Rice: No Deadline for Iraq Troop Withdrawal

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Secretary of State Condoleezza Rice testifies before the Senate Foreign Relations Committee and tries to reassure members of Congress that the Bush administration's Iraq strategy is on track. But she would not rule out the possibility that U.S. troops could still be in Iraq 10 years from now.


Secretary of State Condoleezza Rice was on Capitol Hill today trying to reassure members of Congress that the Bush administration has a strategy in Iraq, but she would not hazard a guess as to when US troops could come home. NPR's Michele Kelemen has the story.


It was a rare visit by the secretary of State to the Senate Foreign Relations Committee. And members on both sides of the aisle called on her to set some clear goals for America's expensive and so far open-ended war in Iraq. Chairman Richard Lugar, a Republican from Indiana, said Americans need a clear and realistic assessment of the progress in Iraq.

(Soundbite of committee meeting)

Senator RICHARD LUGAR (Republican, Indiana): Even if withdrawal time lines are deemed unwise because they might provide a strategic advantage to the insurgency, the American people need to more fully understand the basis upon which our troops are likely to come home.

KELEMEN: Maryland Democrat Paul Sarbanes tried to pin down Secretary Rice.

(Soundbite of committee meeting)

Senator PAUL SARBANES (Democrat, Maryland): Do you think five years from now some American forces will have come out?

Secretary CONDOLEEZZA RICE (Department of State): Senator, I don't want to speculate. I do know that we're making progress with what the Iraqis themselves are capable of doing. And as they are able to do certain tasks, as they are able to hold their own territory, they will not need us to do that. And so it makes some sense that...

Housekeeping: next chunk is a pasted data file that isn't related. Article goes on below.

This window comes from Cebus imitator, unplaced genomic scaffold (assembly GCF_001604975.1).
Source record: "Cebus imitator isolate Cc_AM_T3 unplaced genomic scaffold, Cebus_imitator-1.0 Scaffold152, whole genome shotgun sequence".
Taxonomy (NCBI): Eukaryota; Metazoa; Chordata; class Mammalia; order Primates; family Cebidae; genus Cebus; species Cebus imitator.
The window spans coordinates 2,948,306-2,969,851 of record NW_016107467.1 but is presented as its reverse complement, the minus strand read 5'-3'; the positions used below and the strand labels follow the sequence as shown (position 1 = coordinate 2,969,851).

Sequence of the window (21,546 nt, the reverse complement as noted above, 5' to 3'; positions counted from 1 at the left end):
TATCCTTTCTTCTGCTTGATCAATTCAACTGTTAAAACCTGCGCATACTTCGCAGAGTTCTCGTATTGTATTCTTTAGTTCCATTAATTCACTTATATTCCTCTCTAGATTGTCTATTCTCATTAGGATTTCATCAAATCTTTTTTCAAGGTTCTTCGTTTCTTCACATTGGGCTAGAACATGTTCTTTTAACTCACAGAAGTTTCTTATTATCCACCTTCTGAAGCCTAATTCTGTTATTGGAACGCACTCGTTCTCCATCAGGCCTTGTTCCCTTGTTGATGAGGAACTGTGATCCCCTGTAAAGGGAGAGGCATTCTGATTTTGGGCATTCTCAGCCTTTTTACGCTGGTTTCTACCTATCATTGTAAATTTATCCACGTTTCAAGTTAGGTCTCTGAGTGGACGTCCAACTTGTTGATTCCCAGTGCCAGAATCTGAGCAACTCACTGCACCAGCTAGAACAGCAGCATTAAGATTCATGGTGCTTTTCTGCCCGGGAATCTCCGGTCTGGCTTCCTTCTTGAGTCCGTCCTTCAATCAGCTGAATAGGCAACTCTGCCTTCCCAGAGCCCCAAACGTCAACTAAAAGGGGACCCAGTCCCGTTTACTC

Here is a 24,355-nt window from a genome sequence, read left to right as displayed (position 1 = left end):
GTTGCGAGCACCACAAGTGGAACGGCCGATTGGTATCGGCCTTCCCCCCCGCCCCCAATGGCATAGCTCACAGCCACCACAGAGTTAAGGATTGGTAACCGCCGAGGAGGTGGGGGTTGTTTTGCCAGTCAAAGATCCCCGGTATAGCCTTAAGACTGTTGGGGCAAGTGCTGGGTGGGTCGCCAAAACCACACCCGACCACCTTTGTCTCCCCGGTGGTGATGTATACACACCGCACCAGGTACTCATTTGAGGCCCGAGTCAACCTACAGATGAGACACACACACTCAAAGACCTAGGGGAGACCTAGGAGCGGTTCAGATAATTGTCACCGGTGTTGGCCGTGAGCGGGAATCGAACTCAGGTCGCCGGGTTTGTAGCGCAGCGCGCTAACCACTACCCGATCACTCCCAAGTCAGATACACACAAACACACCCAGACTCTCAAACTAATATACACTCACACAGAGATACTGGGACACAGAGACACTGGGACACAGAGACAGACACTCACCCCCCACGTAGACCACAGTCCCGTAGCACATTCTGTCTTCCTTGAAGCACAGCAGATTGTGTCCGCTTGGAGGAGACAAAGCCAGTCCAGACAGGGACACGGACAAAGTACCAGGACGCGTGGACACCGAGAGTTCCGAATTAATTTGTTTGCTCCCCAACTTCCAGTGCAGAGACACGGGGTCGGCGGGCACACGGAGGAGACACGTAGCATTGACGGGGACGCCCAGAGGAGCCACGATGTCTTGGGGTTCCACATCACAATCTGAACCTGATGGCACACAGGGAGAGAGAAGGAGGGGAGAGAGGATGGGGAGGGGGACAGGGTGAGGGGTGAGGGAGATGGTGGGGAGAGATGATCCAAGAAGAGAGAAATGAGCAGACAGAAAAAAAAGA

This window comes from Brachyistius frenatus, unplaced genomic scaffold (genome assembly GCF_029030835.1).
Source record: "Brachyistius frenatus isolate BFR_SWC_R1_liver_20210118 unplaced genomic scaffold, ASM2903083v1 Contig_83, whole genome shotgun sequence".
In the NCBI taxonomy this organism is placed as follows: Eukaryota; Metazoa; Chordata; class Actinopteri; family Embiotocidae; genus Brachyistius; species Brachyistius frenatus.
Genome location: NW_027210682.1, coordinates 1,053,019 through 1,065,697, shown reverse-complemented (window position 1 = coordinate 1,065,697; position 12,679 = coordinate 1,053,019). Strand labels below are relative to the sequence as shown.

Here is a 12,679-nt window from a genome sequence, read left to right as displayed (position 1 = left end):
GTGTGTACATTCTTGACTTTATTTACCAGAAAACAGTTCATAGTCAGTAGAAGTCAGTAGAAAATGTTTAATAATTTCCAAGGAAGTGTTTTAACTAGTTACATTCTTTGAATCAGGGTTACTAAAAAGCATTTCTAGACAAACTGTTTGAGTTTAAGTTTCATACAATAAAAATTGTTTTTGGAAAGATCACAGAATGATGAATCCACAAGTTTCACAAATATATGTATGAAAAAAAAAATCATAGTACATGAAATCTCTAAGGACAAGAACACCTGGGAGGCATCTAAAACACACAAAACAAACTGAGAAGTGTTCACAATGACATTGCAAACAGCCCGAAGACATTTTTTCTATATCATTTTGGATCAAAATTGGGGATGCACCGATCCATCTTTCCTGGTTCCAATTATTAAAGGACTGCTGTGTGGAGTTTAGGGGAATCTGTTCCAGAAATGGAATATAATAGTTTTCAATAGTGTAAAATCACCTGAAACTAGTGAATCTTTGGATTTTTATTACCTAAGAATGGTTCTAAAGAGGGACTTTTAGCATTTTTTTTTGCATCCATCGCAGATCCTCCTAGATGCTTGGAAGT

Sen. SARBANES: Well, let me make the question a little easier.

Sec. RICE: ...we would not...

Sen. SARBANES: What about 10 years from now?

Sec. RICE: Senator, I think that even to try and speculate on how many years from now there will be a certain number of American forces is not appropriate.

KELEMEN: Secretary Rice argued that setting timetables would simply play into the hands of insurgents. But Senator Russell Feingold and other Democrats on the committee didn't buy that.

(Soundbite of committee meeting)

Senator RUSSELL FEINGOLD (Democrat, Wisconsin): I gotta tell you, Madam Secretary, you and the president are an ever-narrowing group of people who believe that this logic is correct. Experts around the world, military experts, people I talk to in Iraq, experts here--just about everyone agrees that our approach, without talking about a public timetable, is feeding the insurgency.

KELEMEN: The strategy Secretary Rice laid out is, as she put it, results-based, not based on a timetable. She said the US has to help Iraqis clear out insurgent strongholds and build up institutions.

(Soundbite of committee meeting)

Sec. RICE: Our strategy is to clear, hold and build. The enemy's strategy is to infect, terrorize and pull down.

KELEMEN: She gave few concrete details about how the US would achieve its goals. But she said the US will do something similar to what it has done in Afghanistan: send diplomats, police trainers and aid workers to work more closely with the US military in what are called provincial reconstruction teams.

(Soundbite of committee meeting)

Sec. RICE: These will be civil military teams working in concert with each of the major subordinate commands, training police, setting up courts and helping local governments with essential services like sewage treatment or irrigation. The first of these new PRTs will take the field next month.

KELEMEN: Secretary Rice also spoke about much broader and long-term goals to democratize the Middle East, starting with Iraq. But senators were quick to remind the secretary of the declining public support for the war. Ohio Republican George Voinovich read a letter from one of his constituents, a father who lost his son in Iraq.

(Soundbite of committee meeting)

Senator GEORGE VOINOVICH (Republican, Ohio): And he said, `In a spirit of helping you gauge public opinion, it's important to tell you that we do not consider the American mission in Iraq noble at all.' And he goes on to say, `We hope members of Congress begin to more seriously question this tragic mistake and call an end to continued financial support for a misguided effort that does not speak well for America and the world.'

KELEMEN: Senator Voinovich said it's important for Secretary Rice to level with the American people. Michele Kelemen, NPR News, Washington.

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